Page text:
But, in spite of everything, what Lisa was determined not to do, was complain.
"'Cause if I complain, they’re going to pull me off or use it as a reason to pull me off," she says. "And that’s when I came up with my pat lines."
When a clubhouse attendant turned her away, she’d fire back:
"I have a Baseball Writers' Association of America pass that says I should be let into the locker room. And this says 'Admit Bearer,' not 'Admit Bearer With Penis.' Are you going to do penis checks on everyone? Because if you do, you’re gonna find out I really have big balls."
By the end of the 1984 season, Lisa Saxon was exhausted. From the start of spring training to the end of the season, she’d only taken two days off.
And it wasn’t as if she had this huge support network of other female sportswriters to turn to. In the mid-'80s, she was one of just three women covering the majors full time. There was her friend, Claire Smith, who reported on the New York Yankees for the Hartford Courant. And Susan Fornoff, who wrote about the Oakland A's for the Sacramento Bee.
But that was it.
'You Are The Best Writer On This Beat'
Still, Lisa Saxon was determined to keep on keeping on. But remember Gene Mauch? The manager who ran away from Lisa when she introduced herself? The one who told her that if she tried interviewing him in his office, he wouldn’t let anyone else in?
Well, in 1985, Gene Mauch came back to the Angels.
"So I’m thinking, 'Oh, God, please help me,'" Lisa says.
"And so one day I was talking to Gene, and he said, 'I just want you to know, I respect the hell out of you. You are the best writer on this beat. There is no one who knows more about baseball.'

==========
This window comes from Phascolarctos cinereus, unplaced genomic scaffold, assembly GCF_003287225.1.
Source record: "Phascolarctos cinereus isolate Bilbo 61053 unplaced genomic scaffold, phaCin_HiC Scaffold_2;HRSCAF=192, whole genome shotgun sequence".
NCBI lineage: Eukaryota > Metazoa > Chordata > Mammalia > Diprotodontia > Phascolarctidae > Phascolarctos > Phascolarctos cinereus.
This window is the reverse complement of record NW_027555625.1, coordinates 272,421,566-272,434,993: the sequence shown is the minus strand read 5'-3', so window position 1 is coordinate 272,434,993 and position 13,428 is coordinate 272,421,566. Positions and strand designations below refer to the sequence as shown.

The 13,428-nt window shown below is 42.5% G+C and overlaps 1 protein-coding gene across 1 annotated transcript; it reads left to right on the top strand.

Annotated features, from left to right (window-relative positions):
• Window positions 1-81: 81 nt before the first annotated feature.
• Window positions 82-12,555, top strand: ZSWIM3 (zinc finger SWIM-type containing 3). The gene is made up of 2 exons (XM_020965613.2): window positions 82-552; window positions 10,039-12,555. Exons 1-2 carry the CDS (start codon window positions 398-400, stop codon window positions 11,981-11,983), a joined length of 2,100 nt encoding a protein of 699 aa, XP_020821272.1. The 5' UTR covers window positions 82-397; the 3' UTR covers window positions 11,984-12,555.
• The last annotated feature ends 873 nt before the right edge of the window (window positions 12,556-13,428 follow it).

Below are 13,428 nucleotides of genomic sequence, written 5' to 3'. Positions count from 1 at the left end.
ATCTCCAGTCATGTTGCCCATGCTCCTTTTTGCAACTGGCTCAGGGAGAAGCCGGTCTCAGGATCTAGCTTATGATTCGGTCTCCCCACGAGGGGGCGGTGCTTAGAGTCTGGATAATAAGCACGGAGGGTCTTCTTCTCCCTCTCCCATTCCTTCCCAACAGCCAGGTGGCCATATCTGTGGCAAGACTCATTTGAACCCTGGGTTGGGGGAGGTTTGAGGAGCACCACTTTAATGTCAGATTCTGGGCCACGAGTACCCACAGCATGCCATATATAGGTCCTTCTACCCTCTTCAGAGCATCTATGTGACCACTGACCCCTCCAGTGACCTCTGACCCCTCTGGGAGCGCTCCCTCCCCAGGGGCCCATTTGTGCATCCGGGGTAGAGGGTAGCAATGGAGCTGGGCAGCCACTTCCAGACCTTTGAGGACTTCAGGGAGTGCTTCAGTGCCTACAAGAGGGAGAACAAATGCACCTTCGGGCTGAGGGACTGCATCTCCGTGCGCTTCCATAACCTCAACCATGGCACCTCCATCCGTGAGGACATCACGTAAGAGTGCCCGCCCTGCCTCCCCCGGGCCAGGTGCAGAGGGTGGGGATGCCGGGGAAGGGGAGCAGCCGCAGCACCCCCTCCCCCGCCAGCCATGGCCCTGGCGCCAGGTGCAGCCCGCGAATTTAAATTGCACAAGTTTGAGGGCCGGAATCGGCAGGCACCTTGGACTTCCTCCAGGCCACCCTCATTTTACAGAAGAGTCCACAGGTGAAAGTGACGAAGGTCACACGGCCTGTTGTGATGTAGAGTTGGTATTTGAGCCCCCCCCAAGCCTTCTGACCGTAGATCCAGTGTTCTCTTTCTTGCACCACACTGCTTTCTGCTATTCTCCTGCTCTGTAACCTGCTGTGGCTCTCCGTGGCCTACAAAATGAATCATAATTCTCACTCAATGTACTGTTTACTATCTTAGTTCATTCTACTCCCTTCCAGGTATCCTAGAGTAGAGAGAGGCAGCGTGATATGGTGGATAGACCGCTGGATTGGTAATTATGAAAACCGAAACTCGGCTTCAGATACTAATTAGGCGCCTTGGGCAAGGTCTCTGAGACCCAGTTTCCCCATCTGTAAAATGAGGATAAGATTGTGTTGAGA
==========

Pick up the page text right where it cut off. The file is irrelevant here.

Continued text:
"But when I look at you, I see my daughter. And when I see what happens to you in that locker room, I think of my daughter.' And I said, 'Well, Gene, I want you to turn your thinking around. If you want to think of your daughter, that’s beautiful. But change the script of her life. Your daughter wants nothing more than to be a baseball writer.'"
Gene Mauch told Lisa that he still didn’t like seeing her in his locker room, but he allowed her into his office.
"That was my moment where I knew I’d been accepted, if I could win over Gene Mauch," she says.
By 1988, Lisa moved on to covering the LA Raiders, and college sports. In 1989, she found herself having trouble concentrating; a doctor diagnosed her with "combat fatigue."
Lisa says she carried around a lot of hurt after her years in baseball. She had her share of high points — like that moment with Gene Mauch — and her share of angels and allies. But by the time she left sportswriting to teach journalism in 2001, she had a lot of healing to do.
Since then, sportswriters — male sportswriters — have been getting in touch to apologize for not having done more to support her. And these conversations mean the world to her.
The Highest Honor In Baseball Writing
But what happened in Cooperstown this summer means the universe. See, there’s a pretty big reason Lisa Saxon and Melissa Ludtke came in from LA and Boston, respectively, and rented a house, along with several female sportswriters working in the industry today.
You see, during Hall of Fame weekend, when the National Baseball Hall of Fame held its annual induction ceremony, for the first time, a woman received the highest honor the Baseball Writers' Association of America bestows: the J.G. Taylor Spink Award.
The recipient was Claire Smith, one of Lisa Saxon’s few female compatriots from the 1980s. When Claire took over the Yankees beat for the Hartford Courant, she was the first woman to cover a major league team full-time. She also wrote for the New York Times and the Philadelphia Inquirer. Now she’s an editor with ESPN.
"Today, I humbly stand on this stage on behalf of every single person in my profession in baseball and beyond who was stung by racism or sexism or any other insidious bias, but persevered," Smith says in her acceptance speech. "You are unbreakable. You make me proud."
This segment aired on September 2, 2017.